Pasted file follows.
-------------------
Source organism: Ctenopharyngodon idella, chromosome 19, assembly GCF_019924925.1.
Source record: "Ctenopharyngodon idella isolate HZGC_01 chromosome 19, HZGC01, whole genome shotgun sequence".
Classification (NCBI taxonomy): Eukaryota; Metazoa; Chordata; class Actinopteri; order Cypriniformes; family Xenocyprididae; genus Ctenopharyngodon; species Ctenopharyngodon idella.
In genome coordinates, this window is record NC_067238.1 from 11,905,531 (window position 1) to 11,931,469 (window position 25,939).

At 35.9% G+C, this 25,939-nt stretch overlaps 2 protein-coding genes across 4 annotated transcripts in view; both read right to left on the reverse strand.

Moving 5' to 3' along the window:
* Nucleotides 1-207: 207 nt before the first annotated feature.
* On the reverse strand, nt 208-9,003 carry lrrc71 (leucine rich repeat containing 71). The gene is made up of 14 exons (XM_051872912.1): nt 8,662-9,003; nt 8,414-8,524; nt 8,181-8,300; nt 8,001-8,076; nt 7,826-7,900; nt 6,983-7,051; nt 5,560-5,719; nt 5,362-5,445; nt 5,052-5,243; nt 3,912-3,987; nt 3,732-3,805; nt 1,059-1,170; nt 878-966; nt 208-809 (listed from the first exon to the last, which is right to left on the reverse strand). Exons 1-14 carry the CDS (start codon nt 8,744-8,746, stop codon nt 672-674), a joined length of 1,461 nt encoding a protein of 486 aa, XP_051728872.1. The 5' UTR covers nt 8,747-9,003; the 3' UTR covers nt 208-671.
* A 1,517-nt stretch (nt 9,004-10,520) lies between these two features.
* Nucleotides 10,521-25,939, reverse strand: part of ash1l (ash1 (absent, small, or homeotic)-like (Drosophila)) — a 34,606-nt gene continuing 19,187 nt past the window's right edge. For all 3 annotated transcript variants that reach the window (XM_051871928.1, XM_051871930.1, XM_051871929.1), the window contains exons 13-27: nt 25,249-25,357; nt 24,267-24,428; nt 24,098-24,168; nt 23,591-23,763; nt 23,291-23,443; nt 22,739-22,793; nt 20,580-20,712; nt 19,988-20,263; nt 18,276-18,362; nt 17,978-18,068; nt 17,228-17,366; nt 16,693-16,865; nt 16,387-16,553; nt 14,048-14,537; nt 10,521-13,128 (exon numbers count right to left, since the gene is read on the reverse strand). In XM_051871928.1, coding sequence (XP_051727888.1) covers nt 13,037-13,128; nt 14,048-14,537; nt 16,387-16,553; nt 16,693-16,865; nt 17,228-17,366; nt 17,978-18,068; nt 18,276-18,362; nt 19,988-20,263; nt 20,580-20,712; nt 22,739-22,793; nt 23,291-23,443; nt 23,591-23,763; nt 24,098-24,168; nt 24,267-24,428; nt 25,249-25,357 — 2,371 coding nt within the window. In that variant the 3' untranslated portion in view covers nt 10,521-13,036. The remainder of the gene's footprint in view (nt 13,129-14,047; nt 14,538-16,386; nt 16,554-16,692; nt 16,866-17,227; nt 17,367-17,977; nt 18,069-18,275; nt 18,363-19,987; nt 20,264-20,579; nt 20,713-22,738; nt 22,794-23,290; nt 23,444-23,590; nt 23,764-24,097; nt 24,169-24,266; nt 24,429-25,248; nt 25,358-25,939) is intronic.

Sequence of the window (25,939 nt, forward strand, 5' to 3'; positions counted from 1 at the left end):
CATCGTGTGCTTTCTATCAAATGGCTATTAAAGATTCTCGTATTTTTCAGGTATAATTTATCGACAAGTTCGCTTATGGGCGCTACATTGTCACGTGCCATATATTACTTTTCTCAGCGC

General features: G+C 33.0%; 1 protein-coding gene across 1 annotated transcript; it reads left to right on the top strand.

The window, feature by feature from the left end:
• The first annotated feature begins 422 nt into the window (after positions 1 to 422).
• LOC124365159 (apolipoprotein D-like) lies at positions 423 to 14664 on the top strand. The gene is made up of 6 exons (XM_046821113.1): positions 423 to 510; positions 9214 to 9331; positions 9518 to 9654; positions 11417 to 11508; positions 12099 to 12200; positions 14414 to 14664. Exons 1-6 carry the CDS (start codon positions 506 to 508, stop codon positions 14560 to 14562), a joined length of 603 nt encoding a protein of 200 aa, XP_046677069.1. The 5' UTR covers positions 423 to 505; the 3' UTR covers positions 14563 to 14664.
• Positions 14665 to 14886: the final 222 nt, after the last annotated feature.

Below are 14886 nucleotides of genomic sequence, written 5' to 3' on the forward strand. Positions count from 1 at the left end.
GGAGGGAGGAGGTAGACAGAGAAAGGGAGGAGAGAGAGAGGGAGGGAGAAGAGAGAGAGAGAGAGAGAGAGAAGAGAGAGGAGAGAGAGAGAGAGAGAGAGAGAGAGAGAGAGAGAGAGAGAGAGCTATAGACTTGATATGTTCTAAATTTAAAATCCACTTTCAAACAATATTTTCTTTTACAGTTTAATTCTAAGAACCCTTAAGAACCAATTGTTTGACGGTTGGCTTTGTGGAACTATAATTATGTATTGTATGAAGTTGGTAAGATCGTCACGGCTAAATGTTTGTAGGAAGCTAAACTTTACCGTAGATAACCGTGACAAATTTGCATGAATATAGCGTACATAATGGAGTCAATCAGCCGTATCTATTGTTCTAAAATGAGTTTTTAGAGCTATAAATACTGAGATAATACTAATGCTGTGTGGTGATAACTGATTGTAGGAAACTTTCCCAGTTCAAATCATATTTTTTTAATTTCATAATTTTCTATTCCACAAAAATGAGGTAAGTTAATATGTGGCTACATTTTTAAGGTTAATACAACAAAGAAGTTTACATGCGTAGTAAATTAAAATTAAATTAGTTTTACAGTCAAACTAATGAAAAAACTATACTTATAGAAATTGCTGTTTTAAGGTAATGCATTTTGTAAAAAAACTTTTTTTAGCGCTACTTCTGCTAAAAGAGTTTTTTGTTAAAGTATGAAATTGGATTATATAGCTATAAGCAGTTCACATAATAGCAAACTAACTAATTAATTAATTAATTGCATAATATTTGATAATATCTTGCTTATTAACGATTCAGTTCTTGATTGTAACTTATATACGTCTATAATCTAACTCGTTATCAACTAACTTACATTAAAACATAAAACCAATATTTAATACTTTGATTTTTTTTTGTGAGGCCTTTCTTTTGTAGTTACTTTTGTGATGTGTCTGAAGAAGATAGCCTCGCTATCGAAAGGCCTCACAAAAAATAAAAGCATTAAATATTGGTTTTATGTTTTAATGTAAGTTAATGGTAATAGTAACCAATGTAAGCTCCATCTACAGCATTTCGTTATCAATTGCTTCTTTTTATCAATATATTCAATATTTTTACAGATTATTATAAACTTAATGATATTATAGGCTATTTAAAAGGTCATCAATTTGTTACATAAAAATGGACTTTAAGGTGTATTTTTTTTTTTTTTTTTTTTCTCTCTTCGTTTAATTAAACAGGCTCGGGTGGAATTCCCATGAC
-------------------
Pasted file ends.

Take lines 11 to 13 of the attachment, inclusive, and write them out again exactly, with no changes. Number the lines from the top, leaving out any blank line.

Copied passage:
Sequence of the window (25,939 nt, forward strand, 5' to 3'; positions counted from 1 at the left end):
CATCGTGTGCTTTCTATCAAATGGCTATTAAAGATTCTCGTATTTTTCAGGTATAATTTATCGACAAGTTCGCTTATGGGCGCTACATTGTCACGTGCCATATATTACTTTTCTCAGCGC

General features: G+C 33.0%; 1 protein-coding gene across 1 annotated transcript; it reads left to right on the top strand.